Adobe today warned users that attacks have begun exploiting an unpatched bug in its popular Reader and Acrobat PDF viewing and creation software.
The company issued an advisory on short notice today, saying that it had learned of in-the-wild attacks only on Tuesday.
"A critical vulnerability exists in Adobe Reader 9.3.4 and earlier versions for Windows, Macintosh and UNIX, and Adobe Acrobat 9.3.4 and earlier versions for Windows and Macintosh," Adobe's warning read. This vulnerability could cause a crash and potentially allow an attacker to take control of the affected system.
"Adobe is in the process of evaluating the schedule for an update to resolve this vulnerability," the advisory added.
Other than to say that "at this point, [attacks] appear to be limited," Adobe offered little information on the bug today.
But Mila Parkour, the independent security researcher who reported the bug to Adobe on Tuesday, had plenty in a post to her Contagio Malware Dump blog.
Parkour uncovered a malicious e-mail message with a rogue PDF attachment that urged recipients to open the document. "Want to improve your score? In these golf tips, David Leadbetter shows you some important principles," the message read.
Leadbetter, a well-known golf coach and author on the game, operates more than two dozen golf academies in 13 countries, and claims the title of "master of the art of teaching the golf swing."
Symantec pegged the threat with a score of 8.5 out of possible 10, while Danish vulnerability tracker Secunia rated the vulnerability as "Extremely critical," its highest-possible threat level.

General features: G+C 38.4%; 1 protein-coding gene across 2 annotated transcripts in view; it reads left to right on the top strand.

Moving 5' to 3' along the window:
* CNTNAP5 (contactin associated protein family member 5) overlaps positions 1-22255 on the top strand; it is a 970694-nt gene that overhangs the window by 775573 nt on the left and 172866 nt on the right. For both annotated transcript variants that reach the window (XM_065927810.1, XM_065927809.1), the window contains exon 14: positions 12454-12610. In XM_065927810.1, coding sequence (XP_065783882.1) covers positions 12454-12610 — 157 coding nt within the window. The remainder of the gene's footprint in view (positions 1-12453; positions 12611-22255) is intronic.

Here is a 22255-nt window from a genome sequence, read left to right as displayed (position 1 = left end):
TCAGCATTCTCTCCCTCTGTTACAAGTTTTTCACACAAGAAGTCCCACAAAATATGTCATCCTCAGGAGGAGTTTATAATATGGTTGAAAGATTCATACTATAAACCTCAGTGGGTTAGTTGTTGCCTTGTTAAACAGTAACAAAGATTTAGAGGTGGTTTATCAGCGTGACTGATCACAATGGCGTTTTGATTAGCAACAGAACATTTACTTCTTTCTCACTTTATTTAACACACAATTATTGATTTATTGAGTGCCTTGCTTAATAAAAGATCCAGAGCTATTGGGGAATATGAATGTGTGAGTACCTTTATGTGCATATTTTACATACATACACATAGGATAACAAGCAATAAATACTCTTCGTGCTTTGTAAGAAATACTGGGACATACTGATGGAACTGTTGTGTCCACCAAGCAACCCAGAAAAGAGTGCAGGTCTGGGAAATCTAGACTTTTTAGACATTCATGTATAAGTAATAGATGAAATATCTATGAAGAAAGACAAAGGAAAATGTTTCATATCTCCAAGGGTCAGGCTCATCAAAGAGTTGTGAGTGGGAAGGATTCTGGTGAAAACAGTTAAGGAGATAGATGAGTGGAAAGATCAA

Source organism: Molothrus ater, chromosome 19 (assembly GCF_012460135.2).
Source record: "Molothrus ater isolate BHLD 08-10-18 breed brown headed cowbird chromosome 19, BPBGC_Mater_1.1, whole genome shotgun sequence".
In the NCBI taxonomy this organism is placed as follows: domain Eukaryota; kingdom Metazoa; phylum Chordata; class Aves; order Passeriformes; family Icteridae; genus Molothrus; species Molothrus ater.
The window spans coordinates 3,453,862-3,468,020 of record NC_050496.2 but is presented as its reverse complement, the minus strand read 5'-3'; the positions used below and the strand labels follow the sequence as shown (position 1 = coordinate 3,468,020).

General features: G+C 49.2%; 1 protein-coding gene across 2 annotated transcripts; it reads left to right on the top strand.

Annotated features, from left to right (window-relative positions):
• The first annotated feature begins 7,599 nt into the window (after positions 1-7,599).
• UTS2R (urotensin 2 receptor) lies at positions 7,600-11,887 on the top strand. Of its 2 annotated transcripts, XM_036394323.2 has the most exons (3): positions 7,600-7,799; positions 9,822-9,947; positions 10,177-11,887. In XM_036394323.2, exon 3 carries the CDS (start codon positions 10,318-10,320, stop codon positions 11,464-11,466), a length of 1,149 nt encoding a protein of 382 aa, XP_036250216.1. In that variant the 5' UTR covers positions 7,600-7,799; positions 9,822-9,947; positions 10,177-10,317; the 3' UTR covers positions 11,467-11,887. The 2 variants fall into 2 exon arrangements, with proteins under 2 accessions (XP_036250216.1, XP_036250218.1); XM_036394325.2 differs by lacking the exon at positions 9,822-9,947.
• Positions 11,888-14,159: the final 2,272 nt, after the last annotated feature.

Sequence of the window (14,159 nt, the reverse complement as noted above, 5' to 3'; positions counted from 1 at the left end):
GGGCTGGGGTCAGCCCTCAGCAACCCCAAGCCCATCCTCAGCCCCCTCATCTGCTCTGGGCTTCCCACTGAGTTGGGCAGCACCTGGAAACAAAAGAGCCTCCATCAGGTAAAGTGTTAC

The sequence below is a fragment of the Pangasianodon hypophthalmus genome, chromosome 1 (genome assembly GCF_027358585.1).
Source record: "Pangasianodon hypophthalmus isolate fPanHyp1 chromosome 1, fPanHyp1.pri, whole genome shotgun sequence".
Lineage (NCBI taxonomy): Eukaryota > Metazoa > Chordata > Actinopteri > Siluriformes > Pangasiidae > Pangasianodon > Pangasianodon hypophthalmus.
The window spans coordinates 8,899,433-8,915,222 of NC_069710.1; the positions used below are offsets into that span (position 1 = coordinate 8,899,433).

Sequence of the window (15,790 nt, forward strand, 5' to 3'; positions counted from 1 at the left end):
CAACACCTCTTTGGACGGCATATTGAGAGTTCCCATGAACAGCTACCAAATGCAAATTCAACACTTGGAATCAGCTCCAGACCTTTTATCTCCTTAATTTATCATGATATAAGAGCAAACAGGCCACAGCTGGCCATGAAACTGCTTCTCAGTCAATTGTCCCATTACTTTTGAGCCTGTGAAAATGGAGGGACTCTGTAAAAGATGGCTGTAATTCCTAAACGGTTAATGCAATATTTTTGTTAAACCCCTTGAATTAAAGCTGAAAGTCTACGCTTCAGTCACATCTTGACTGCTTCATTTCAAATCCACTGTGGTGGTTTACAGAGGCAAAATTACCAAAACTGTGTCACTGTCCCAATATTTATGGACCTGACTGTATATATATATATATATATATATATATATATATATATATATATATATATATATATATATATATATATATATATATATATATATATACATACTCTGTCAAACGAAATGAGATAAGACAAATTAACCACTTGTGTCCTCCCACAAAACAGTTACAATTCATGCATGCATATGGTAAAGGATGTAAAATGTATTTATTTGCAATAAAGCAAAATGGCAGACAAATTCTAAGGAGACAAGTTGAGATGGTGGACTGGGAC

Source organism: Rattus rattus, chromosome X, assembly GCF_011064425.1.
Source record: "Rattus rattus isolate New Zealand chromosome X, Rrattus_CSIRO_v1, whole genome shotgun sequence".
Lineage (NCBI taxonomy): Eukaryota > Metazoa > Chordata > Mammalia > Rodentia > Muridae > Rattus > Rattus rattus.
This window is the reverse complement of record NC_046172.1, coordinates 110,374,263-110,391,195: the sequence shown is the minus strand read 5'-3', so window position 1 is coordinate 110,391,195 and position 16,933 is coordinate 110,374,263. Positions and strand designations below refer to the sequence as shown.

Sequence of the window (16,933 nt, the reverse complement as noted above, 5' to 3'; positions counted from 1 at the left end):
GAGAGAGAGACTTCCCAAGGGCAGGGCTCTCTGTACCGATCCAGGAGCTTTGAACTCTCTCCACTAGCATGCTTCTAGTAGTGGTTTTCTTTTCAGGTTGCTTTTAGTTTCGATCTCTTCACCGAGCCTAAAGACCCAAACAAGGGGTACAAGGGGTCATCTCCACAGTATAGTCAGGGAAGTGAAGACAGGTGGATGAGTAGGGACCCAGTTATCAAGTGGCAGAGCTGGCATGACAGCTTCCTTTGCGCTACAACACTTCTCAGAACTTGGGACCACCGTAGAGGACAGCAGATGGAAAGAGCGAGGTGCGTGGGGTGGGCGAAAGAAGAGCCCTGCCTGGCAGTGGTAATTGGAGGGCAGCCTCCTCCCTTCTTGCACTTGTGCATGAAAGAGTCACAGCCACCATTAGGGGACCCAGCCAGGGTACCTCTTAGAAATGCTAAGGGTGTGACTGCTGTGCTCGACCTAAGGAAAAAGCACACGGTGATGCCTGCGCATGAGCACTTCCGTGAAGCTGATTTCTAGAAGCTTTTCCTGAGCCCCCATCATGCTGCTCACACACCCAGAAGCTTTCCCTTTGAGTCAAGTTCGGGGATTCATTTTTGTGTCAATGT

According to a Symantec, the bug is in Reader's and Acrobat's parsing of PDF files that contain malformed TIFF image files. Specifically, said the company in an alert to customers, "the issue occurs due to a heap-memory corruption issue in 'cooltype.dll.'"
CoolType is an Adobe font-rendering technology, similar to Microsoft's ClearType.
Adobe did not spell out a timetable for patching the Reader/Acrobat zero-day vulnerability, nor did it offer users any ad hoc defensive measures they could employ until a fix is ready.
The next regularly-scheduled patch date for Reader and Acrobat is Oct. 13, but Adobe has been known to issue so-called "out-of-band" emergency updates when active attacks spike.
An Adobe spokeswoman hinted that the latter could easily occur. "With exploit code publicly available, [the current limited-only attack] could change," she said, talking about the exploit that Parkour has posted online.
Parkour has not released the exploit publicly, however, but has password-protected the malicious PDF she discovered, and will release it only to people who e-mail her.
Symantec urged Reader and Acrobat users not to open PDFs from untrusted or unknown senders.
Gregg Keizer covers Microsoft, security issues, Apple, Web browsers and general technology breaking news for Computerworld. Follow Gregg on Twitter at @gkeizer or subscribe to Gregg's RSS feed . His e-mail address is firstname.lastname@example.org.